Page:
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Releasing printing permission

Frank Penn , Mar 21, 2008; 01:56 p.m.

Hi,

I plan to give all the original images to a client and let her print on her own. But I do need to own the copyright so the client can't alter the images or use it commercially. Basically, all the client can do is private printing.

Can anyone help me with a sample release form like this?

Thanks a lot!

Responses

Mikael Karlsson , Mar 21, 2008; 05:48 p.m.

I Frank Penn, photographer, hereby grant (model's name) permission to print these images (list images) for personal print use only. No electronic rights are granted. All other rights including copyright remain with the photographer.

Have the model sign and date and it never hurts to have it witnessed (and signed) as well.

Disclaimer: I'm no attorney and this shouldn't be considered legal advise.

Sometimes I think we - I'm certainly guilty of it myself - make things absurdly more complicated than they really have to be. Do you think the model might do something you do not want him/her to do with the pics? In that case why not simply offer to print the prints he/she wants and hand over the prints? Then there are no digital high res files floating about and less risk they'll go astray. Charge at or slightly above cost, or absurdly above cost, for the prints if you want to.

Karen Lippowiths , Mar 21, 2008; 07:48 p.m.

I think the reality is to know and acknowledge that clients will print (and manipulate) files when possible. I price my proofs at the "absurdly expensive" price point and ONLY make them available after the client has purchased $X,XXX as part of my highest or second- highest collection. Once I make my sale (a magic number that I consider myself adequately compensated), then I try to let it go. That way, I cringe LESS when I see a CVS print of my work in their home or get a Costco holiday card that has been "auto corrected" (despite my little letter to the client explaining not to do this).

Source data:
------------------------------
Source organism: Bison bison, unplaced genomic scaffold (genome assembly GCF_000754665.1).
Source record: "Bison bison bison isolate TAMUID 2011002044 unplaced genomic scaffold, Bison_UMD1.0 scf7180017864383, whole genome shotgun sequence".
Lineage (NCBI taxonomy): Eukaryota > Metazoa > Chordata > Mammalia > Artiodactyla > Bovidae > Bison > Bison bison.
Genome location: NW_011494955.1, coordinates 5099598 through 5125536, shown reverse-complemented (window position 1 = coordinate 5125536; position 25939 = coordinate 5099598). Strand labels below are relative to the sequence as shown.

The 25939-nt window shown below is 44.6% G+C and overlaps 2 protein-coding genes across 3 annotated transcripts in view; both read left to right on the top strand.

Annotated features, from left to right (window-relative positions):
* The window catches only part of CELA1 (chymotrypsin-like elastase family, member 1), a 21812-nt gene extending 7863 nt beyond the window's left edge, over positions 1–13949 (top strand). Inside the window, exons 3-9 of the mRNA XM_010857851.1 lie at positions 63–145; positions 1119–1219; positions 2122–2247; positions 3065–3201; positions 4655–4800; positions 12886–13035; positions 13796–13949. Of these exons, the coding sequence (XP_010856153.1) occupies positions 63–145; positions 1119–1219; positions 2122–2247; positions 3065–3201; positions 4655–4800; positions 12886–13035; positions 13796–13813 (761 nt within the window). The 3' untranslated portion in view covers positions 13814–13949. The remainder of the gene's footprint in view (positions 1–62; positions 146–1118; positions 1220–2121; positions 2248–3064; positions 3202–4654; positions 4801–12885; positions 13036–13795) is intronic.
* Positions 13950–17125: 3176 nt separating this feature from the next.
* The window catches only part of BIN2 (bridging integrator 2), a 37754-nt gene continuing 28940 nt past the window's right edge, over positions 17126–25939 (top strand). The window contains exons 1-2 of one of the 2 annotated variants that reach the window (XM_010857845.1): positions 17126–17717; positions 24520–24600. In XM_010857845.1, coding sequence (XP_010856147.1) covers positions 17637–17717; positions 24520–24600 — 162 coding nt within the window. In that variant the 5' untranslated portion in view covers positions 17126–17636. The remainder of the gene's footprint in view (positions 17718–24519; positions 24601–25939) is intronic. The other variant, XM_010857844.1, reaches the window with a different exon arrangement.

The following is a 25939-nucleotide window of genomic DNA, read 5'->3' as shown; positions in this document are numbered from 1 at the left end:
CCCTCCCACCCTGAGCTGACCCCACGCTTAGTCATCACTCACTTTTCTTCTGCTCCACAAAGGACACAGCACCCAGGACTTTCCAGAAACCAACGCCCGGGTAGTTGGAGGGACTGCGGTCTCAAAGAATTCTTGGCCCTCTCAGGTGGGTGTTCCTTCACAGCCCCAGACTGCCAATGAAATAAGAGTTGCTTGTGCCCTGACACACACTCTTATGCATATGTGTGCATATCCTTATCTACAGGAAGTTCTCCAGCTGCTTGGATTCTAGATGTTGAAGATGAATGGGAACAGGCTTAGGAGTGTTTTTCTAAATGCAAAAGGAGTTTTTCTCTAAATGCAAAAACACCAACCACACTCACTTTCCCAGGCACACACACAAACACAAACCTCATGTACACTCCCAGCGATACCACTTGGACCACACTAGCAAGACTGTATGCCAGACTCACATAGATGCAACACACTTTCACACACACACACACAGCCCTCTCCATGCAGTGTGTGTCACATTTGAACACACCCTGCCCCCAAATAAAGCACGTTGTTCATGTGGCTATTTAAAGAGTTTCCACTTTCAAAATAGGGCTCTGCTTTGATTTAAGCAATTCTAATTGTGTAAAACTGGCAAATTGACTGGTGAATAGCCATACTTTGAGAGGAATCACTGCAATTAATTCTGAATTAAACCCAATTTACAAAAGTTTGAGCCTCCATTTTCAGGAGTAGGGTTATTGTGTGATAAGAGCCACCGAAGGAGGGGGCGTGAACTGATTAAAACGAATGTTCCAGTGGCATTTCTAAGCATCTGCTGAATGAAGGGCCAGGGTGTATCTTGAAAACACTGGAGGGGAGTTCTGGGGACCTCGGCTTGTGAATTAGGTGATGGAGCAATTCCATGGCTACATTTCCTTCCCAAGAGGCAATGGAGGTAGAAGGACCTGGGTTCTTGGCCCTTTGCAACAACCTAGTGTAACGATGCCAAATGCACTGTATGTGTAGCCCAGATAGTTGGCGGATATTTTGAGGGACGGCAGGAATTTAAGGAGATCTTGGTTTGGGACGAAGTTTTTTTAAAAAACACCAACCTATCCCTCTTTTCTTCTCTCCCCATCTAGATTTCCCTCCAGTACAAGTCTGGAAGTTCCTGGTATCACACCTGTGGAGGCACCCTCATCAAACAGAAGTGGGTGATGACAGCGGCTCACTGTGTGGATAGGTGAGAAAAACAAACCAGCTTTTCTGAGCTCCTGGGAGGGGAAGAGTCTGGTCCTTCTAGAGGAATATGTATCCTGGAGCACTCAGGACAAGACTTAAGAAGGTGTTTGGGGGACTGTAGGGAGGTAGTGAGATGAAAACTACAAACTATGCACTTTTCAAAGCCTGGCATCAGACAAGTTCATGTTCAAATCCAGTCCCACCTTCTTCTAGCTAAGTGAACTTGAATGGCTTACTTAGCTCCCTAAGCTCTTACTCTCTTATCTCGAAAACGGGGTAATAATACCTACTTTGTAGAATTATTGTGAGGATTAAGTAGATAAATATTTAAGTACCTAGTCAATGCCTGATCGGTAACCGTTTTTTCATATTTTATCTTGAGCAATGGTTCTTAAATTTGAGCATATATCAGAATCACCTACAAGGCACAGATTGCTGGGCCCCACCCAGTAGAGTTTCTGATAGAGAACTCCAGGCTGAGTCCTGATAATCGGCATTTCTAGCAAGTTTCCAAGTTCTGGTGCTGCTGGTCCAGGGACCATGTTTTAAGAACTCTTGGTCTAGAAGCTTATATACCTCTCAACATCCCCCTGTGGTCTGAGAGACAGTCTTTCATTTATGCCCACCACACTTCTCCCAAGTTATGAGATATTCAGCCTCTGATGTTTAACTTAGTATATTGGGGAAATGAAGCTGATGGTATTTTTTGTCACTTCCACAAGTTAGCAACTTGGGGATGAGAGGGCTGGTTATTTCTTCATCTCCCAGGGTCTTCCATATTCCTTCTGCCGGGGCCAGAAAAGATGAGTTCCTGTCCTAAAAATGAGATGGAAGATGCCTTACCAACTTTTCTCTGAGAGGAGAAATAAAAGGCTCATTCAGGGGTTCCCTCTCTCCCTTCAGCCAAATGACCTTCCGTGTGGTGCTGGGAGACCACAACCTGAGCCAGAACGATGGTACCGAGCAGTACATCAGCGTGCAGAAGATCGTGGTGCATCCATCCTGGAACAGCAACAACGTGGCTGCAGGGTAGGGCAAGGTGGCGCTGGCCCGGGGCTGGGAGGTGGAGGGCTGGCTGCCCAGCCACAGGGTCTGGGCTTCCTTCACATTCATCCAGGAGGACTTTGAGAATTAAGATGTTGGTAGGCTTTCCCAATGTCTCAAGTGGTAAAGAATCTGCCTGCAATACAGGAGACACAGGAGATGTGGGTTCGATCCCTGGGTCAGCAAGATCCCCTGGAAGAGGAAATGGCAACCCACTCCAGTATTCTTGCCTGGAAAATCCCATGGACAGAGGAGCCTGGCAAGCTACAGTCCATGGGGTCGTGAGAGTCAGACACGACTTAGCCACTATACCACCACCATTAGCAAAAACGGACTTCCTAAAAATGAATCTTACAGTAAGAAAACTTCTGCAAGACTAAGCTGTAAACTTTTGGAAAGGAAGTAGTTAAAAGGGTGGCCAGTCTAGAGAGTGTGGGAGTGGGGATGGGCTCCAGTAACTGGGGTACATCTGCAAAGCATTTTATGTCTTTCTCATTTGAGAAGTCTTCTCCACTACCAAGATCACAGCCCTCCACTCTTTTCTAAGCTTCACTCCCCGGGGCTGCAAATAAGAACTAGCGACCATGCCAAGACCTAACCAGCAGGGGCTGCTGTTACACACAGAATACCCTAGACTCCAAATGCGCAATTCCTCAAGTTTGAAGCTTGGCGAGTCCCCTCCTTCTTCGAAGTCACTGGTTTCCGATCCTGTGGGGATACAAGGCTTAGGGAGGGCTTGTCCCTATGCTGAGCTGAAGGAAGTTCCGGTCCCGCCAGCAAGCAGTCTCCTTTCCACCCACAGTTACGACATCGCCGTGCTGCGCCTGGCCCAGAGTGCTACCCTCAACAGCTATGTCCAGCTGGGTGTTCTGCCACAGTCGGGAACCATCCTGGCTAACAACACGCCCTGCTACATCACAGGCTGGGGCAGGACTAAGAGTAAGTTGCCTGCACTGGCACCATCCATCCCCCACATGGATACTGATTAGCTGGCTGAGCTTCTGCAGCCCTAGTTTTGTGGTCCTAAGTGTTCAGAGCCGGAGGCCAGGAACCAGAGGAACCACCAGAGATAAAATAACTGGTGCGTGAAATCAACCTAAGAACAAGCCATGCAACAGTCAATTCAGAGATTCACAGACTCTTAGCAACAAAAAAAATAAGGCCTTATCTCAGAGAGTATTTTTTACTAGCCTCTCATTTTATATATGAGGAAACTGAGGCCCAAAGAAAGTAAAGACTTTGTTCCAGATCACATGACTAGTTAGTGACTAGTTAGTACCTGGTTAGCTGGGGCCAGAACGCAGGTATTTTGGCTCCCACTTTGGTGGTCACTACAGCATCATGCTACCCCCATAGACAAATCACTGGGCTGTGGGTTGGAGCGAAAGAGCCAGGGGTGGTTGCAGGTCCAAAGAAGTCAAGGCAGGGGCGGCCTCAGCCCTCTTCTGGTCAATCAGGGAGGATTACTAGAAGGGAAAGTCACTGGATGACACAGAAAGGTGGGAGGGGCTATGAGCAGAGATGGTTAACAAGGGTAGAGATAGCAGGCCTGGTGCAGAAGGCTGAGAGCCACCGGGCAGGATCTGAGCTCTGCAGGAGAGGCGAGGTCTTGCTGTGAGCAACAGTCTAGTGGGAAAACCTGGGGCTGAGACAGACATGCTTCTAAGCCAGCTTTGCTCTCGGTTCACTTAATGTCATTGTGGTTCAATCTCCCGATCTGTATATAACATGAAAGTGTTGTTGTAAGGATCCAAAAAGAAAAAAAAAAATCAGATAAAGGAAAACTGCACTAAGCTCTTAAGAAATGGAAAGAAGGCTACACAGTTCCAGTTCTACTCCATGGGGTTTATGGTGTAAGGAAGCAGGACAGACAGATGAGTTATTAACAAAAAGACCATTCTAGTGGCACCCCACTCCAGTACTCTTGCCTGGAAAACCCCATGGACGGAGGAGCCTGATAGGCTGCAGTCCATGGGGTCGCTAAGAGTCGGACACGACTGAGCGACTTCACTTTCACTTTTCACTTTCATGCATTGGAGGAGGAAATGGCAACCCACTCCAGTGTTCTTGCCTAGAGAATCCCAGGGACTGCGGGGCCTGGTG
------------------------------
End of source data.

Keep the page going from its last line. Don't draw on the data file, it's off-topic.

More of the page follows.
I even had a client later slip and mention she had essentially scanned a print and included it in an iBook. It's just a reality. Try to get the money then try to let it go. The contract is just something we (including me) all use to make ourselves feel in control of a situation over which we have little control.

In terms of wording, Mikael is right: less is more. :)

Karen

Alan Myers , Mar 22, 2008; 04:49 p.m.

Personally I think the biggest problem with doing this is the quality of the prints, as Karen noted. Licensing for limited use is the easy part (catching them violating the license isn't easy, though).

Imagine how your images will look printed with their $99 4-color Lexmark. You might be better off if they use CVS or a Walmart kiosk!

Whoever they show the photos might ask who took them, and judge your photo skills according to the print they see.

It's thin ice and there really is no easy answer.

Jerry Litynski , Mar 22, 2008; 07:26 p.m.

From Business Law I, many years ago: one has to exchange something of value (a $1.00 bill) for a contract to be valid. Giving a series of images with the hope the person getting the images will even care about how the prints look will be a wonderful thing to know in advance, but like a motorcycle ride with no helmet, you need luck.

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